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Law Reform (Miscellaneous Provisions) Bill

Volume 526: debated on Friday 9 April 1954

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As amended (in the Standing Committee), considered.

Clause 3—(Written Notice Of Summary Charges Made Otherwise Than By Summons)

3.12 p.m.

I beg to move, in page 2, line 1, to leave out Clause 3.

Perhaps it would be convenient if I explained to the House the reason why I wish to omit this Clause and what has transpired since the Committee stage. Some hon. Members may recall that in Committee I wished to omit this Clause. It is not that I felt that the purposes behind the Clause were no longer necessary, but rather that I was convinced that as the Clause was drafted it would not meet the purposes which I had in mind.

I strongly believe that the defence can often be seriously prejudiced if a person who is arrested otherwise than by a warrant or who is charged with an offence otherwise than by a summons does not know until the last minute the precise nature of the charge against him. That is why I included the Clause in the Bill. As the result of investigation, however, I was convinced that the Clause as I had drafted it would not secure the result which I had in mind.

First of all, it was a good deal too rigid, and a person obviously guilty might have escaped on some mere technical imperfection in the notice given to such a person in the way in which the Clause suggested. That was not my intention. Secondly, in any event the Clause contained no sanctions. I put forward these arguments in Committee and gave an indication of the steps which the Home Secretary and the Home Office were prepared to take, but, much to my surprise and somewhat to my discomfort, hon. Members on both sides of the Committee refused to allow me to withdraw the Clause.

3.15 p.m.

As a result, further conversations have taken place between myself and the Home Office. I have now had a chance of seeing the draft circular which the Joint Under-Secretary of State undertook at the Committee stage to circulate, and I am well satisfied that it will meet the purpose I have in mind. I understand that this matter has been discussed with the chief constables, that they have agreed to co-operate fully in giving effect to the objects of my Clause. A circular will be issued containing a number of points of guidance. I want to comment on it, although I understand that it is not customary for a Home Office circular to be read in the House. I will, however, give an outline to the House of the main points.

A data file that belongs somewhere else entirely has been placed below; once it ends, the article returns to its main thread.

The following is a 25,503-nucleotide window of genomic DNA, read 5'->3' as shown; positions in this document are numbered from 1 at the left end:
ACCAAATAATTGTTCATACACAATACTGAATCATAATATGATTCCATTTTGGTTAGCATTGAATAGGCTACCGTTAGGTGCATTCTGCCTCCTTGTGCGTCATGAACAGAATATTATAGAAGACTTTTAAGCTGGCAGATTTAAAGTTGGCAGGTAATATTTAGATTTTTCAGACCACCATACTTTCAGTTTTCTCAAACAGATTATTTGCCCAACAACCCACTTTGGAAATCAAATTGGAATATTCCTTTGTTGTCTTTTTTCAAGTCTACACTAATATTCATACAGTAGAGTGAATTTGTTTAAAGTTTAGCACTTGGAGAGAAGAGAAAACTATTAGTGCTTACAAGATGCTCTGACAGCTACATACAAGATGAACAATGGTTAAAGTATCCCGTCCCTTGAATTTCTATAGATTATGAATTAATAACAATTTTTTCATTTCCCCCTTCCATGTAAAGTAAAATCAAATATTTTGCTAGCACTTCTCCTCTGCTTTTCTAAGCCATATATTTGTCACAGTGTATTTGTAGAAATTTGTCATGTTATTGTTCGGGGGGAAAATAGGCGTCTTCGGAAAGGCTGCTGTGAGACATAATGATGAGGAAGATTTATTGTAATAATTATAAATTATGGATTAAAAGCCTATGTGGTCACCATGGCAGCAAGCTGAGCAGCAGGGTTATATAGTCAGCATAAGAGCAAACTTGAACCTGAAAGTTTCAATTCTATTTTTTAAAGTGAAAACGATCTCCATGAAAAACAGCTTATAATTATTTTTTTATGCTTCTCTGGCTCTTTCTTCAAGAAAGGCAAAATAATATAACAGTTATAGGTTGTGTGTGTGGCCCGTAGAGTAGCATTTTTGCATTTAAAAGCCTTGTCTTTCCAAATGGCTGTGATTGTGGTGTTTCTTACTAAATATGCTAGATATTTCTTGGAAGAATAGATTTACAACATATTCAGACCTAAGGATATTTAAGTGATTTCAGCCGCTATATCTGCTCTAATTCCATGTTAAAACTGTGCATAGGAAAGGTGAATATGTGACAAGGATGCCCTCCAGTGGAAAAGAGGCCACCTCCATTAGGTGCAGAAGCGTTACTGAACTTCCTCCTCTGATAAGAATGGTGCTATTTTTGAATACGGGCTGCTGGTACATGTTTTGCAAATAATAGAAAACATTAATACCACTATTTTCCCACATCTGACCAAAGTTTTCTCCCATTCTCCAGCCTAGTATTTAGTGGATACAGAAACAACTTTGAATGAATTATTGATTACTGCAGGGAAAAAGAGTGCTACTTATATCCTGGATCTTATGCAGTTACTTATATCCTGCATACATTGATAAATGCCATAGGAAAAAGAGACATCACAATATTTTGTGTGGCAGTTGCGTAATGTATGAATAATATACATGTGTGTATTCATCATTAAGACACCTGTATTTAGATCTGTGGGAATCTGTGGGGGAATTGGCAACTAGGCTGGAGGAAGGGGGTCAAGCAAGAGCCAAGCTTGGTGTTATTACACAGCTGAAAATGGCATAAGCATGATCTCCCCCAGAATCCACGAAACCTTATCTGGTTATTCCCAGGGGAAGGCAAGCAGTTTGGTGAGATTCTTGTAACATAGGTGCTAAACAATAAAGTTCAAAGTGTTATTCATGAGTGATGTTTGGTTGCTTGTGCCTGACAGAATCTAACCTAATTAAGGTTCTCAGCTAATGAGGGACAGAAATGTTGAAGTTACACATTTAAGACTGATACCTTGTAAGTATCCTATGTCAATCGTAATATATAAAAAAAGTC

One purpose of the circular is to get a uniform procedure adopted throughout the country when a person is charged. The essential point is that as soon as a charge has been accepted by the appropriate police officer, the accused person shall be given a written notice. The form of this notice is important and goes a great deal further than the undertaking given originally by the Joint Under-Secretary of State. The written notice will contain a copy of the actual entry in the charge sheet or book, and give particulars of the offence with which the accused person is charged. The particulars of the charge are, as far as possible, to be stated in simple language so that the accused may understand it but, at the same time, the offence is to be stated precisely; that is to say, if there is a Section of an Act involved it must be quoted as well as the nature of the offence explained.

In Committee hon. Members were anxious that there should be included in the written notice some caution, following the general procedure, when an oral statement of the charge is made. The circular suggests that the written notice shall include a statement on the lines of the caution given orally to the accused person in accordance with the general practice of the judge's rule, that is to say, when a charge is preferred. The form of the notice, therefore, will begin with a clear statement to the effect that the accused person is not obliged to say anything unless he wishes to do so, and that anything he does say will be taken down in writing and may be given in evidence.

Then there was another point which concerned a number of hon. Members. That was when the police, as so often happens, wish to modify a charge or make an additional charge. The circular will include the fact that before an accused person is tried, and the police decide to make an additional charge or an altered charge, they will be required to give the accused person a written notice of the new charge or the altered charge.